✭✭✭✩✩ Tasty appetiser:
Community and ritual lie at the heart of Nalina Chetty’s clever new play Kontomble, the opener to the latest A Play, A Pie and A Pint season of lunchtime theatre at the Traverse.
✭✭✭✭✩ A bigger splash:
Diving into a world she makes so real that you can’t tell where her story ends and reality begins, Alice Mary Cooper tells the tale of Elizabeth Moncello – creator of the Butterfly stroke.
✭✭✭✭✩ Ragged glory:
There is a warm and thoughtful core to The Straw Chair at the Traverse that sometimes seems in danger of being overpowered by a particularly remarkable performance.
✭✭✭✭✩ Skin tight:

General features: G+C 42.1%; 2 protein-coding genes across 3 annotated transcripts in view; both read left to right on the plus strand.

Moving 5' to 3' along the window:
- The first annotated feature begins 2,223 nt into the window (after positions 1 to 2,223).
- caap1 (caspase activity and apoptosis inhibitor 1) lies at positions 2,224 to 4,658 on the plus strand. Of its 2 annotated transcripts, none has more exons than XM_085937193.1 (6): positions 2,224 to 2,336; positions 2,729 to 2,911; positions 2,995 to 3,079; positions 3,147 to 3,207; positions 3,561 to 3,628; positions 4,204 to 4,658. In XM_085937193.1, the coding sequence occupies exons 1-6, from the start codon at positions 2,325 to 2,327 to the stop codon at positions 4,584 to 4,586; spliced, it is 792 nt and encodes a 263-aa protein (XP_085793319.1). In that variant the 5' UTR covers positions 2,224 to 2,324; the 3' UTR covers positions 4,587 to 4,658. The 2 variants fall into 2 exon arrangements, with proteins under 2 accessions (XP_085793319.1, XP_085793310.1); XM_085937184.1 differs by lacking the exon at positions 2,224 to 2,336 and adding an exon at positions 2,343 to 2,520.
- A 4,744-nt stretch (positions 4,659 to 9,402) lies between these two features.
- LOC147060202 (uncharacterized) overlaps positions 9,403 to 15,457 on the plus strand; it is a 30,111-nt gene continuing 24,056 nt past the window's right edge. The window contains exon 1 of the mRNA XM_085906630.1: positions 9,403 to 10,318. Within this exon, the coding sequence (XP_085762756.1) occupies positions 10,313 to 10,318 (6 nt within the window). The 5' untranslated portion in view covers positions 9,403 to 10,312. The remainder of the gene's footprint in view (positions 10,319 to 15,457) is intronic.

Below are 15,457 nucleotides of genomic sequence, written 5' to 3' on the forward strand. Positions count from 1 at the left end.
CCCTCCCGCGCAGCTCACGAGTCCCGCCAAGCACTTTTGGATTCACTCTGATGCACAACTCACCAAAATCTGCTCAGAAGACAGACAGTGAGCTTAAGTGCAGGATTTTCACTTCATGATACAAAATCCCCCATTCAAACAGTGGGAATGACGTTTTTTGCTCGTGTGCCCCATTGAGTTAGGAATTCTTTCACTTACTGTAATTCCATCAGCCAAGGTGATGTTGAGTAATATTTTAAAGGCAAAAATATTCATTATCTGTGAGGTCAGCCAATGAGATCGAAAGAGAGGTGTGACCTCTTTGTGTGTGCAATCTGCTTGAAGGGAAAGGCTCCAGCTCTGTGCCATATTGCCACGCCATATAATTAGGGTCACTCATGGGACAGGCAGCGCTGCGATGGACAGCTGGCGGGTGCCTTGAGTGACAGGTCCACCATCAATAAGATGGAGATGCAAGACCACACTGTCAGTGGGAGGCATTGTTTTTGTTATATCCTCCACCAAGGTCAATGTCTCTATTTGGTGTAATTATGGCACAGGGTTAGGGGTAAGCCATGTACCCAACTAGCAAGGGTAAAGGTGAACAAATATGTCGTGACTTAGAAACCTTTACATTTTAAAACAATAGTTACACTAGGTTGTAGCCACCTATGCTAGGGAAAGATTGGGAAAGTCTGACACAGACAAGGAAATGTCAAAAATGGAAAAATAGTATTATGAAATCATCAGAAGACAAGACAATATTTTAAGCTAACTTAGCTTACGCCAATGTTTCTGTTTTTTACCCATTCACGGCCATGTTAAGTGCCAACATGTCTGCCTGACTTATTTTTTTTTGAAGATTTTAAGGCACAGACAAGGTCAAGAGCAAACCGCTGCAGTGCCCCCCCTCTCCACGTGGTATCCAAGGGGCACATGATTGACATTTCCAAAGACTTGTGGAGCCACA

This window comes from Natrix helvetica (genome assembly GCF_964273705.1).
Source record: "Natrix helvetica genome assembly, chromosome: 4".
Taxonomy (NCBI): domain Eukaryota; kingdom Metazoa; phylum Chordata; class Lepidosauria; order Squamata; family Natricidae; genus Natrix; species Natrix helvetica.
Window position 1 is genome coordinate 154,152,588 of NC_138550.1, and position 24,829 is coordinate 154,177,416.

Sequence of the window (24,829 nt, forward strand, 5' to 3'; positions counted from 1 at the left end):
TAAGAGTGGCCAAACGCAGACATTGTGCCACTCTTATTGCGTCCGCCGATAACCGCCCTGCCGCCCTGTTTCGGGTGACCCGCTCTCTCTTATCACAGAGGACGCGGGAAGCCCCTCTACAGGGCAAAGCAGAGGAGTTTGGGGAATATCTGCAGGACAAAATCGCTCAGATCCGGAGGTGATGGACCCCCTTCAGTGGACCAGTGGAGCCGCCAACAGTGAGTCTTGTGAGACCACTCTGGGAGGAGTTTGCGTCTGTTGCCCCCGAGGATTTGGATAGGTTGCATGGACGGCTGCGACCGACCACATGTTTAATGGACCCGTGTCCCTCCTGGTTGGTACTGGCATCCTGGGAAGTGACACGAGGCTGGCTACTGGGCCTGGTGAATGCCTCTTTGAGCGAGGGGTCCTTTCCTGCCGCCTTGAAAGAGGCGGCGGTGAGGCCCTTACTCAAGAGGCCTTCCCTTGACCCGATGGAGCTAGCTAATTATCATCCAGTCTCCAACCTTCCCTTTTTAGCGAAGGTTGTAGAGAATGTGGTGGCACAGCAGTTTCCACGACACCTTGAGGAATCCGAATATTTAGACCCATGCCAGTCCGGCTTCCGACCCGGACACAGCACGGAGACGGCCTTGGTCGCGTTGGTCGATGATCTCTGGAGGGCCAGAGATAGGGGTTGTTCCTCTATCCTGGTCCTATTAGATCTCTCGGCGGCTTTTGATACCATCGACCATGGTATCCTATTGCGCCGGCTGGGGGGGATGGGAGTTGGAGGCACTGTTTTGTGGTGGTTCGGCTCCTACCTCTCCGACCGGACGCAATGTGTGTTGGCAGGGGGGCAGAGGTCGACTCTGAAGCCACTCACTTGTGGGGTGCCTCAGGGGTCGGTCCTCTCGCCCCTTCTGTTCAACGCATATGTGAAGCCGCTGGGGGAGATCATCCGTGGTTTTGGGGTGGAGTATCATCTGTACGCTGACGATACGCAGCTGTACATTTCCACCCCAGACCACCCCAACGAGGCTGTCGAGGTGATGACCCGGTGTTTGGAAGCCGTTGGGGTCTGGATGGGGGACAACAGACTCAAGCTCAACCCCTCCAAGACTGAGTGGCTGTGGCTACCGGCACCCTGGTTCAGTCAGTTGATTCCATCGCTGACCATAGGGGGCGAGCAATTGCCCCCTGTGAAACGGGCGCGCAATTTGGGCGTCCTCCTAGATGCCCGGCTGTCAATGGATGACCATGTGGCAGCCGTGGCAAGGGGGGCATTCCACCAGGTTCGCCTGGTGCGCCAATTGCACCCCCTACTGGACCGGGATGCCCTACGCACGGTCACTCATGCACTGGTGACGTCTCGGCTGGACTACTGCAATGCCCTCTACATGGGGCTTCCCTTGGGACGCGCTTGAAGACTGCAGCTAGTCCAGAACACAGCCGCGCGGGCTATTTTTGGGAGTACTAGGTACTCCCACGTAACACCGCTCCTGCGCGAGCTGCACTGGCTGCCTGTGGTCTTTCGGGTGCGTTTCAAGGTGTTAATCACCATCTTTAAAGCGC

There’s a twitching unease about Peter and Moira as they sit down to celebrate their 10th anniversary in Fat Alice, Alison Carr’s juicily-observed two-hander which is this week’s lunchtime theatre session at the Traverse.
✭✭✭✭✩ Dark poetry:
Lunchtime theatre returns to the Traverse this week, with a terrible, lyrical roar in Matthew Trevannion’s Leviathan, a collaboration between the Traverse, A Play a Pie and a Pint and Sherman Cymru.
✭✭✩✩✩ Lacks bite:
Uneven and stiltedly political, The Devil Masters is a peculiar festive offering from the Traverse.
✭✭✭✩✩ Promises much:
There is no shortage of energy or infectious fun in Symphony, but in the end it lacks real depth.
Macabre and brutalised, Martin McCormick’s nerve-wracking offering for lunchtime theatre, A Play, A Pie and a Pint, has distinctly Lynchian overtones which director Finn Den Hertog relishes in bringing out.
✭✭✭✩✩ Twitter gold
Sparkling with internal wit, David Greig’s translation of his Twitter Plays to the stage is a piece of event drama which marks Referendum Day with style, although with not quite the even hand some might think.